Thanks to C for sharing this great article from the Wall Street Journal today. Since I go to work every day, I have to dress to meet certain standards, but I am guilty of leaving the house looking like less than my best on a regular basis (for me, the biggest challenge is convincing myself to take the time to blow dry my hair). I don't think you need to get dressed up all the time and I certainly grocery shop in my running clothes more than I'd like to admit, but it is true that you usually feel better when you look better so I am going to try to keep this in mind!
Photo courtesy of the Cecil Beaton Studio Archive at Sotheby's via the WSJ
Always Dress to Impress by Annette Tapert (June 15, 2012 WSJ)
"I CAN'T UNDERSTAND how a woman can leave the house without fixing herself up a little, if only out of politeness. And then, you never know, maybe that's the day she has a date with destiny and it's best to be as pretty as possible for destiny," said Coco Chanel.
Chanel's words, I assume, had a romantic provenance. After all, a few of her affairs were fortuitous encounters that brought love plus fashion inspiration and career advancement. Destiny aside, I'm more interested in what she termed "politeness." In other words, respect for others.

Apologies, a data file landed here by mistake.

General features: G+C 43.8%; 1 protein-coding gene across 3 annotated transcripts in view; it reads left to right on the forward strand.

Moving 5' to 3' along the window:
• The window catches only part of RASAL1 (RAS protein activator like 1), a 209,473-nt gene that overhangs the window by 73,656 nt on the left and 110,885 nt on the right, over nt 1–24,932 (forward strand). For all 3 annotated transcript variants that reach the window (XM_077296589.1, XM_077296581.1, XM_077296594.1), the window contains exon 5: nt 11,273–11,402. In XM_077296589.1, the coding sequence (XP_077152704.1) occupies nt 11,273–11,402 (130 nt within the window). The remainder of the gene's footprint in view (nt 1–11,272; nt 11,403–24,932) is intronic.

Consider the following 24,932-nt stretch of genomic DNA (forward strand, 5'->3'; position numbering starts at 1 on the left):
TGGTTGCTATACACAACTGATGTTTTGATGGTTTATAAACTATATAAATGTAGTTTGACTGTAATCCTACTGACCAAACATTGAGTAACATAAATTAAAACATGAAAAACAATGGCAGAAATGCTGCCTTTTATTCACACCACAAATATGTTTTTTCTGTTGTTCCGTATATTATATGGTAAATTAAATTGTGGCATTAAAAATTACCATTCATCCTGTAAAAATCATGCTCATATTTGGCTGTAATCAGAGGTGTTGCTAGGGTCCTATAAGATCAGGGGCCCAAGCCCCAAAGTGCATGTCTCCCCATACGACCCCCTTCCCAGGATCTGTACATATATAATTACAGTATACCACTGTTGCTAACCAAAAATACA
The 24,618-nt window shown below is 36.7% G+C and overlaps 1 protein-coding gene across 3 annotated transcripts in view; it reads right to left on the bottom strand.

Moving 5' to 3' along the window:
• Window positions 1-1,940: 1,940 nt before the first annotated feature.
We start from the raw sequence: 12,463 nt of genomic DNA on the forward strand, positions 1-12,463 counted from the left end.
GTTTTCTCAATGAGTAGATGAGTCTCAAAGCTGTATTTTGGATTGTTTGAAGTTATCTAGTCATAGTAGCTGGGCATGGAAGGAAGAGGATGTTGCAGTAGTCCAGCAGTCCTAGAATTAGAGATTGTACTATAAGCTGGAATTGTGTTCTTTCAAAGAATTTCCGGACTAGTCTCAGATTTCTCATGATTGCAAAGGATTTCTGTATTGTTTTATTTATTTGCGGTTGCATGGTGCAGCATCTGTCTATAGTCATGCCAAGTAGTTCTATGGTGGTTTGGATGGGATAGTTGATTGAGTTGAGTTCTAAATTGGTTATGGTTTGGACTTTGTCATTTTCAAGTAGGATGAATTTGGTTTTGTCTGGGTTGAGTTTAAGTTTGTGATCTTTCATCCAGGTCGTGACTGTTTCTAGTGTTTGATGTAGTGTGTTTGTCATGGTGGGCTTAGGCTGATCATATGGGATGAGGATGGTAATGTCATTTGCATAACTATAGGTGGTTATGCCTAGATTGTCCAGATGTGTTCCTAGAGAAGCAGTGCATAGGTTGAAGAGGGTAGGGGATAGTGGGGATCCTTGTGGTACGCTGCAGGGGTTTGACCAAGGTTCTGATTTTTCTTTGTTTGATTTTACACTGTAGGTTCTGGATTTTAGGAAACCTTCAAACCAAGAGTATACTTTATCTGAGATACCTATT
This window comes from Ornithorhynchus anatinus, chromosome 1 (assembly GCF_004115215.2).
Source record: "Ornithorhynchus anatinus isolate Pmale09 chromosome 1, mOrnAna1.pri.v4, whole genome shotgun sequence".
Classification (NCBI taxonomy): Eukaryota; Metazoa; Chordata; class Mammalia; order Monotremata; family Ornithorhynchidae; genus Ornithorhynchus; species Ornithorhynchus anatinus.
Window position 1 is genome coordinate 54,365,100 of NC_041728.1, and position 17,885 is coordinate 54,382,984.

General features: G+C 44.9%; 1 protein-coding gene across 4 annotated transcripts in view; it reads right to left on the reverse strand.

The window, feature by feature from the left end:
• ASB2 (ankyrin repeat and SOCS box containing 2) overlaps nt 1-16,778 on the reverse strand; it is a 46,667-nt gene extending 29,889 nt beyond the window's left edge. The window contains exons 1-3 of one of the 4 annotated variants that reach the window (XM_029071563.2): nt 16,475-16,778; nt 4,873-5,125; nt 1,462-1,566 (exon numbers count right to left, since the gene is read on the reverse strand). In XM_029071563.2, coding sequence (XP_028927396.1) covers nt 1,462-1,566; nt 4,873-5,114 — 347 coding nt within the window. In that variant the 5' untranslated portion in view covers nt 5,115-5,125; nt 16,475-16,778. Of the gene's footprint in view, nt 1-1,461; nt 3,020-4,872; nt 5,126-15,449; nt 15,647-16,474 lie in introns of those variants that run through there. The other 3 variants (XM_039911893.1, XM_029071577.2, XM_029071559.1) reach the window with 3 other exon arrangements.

The first time I realized it was disrespectful to make a public appearance of any kind without looking pulled together occurred in 1988. I was at home writing in sweatpants and a baggy sweater that I'd had on since taking my daughter, then 8, to school that morning. When it was time to pick her up in the afternoon, I didn't bother to change. I reached to take her hand as we exited the building, but she pushed it away and glared. "Why don't you dress nicely when you pick me up?" she asked. Kids do say the darndest things. She was simply embarrassed, but, in truth, my shoddy outfit exhibited disregard for her. Ironic when you consider that I was a stickler for making sure she was well-dressed and groomed when she went anywhere with me.
"Frankly, I couldn't go mail a letter if I didn't feel I looked right," the late Nan Kempner once told me. In the last two decades since that seminal moment with my daughter, I've often lapsed into the "Oh well, I'm just running out to do an errand" frame of mind. But recently, I've had Nan's dictum on my brain. A couple of months ago I caught a glimpse of myself in the mirror at the Neiman Marcus shoe department. I'd taken a quick detour on my way home from the gym. I was trying on a pair of Prada platforms in workout clothes (and not Lululemon), no makeup and a baseball cap. I grimaced at my reflection. Never again, I promised myself.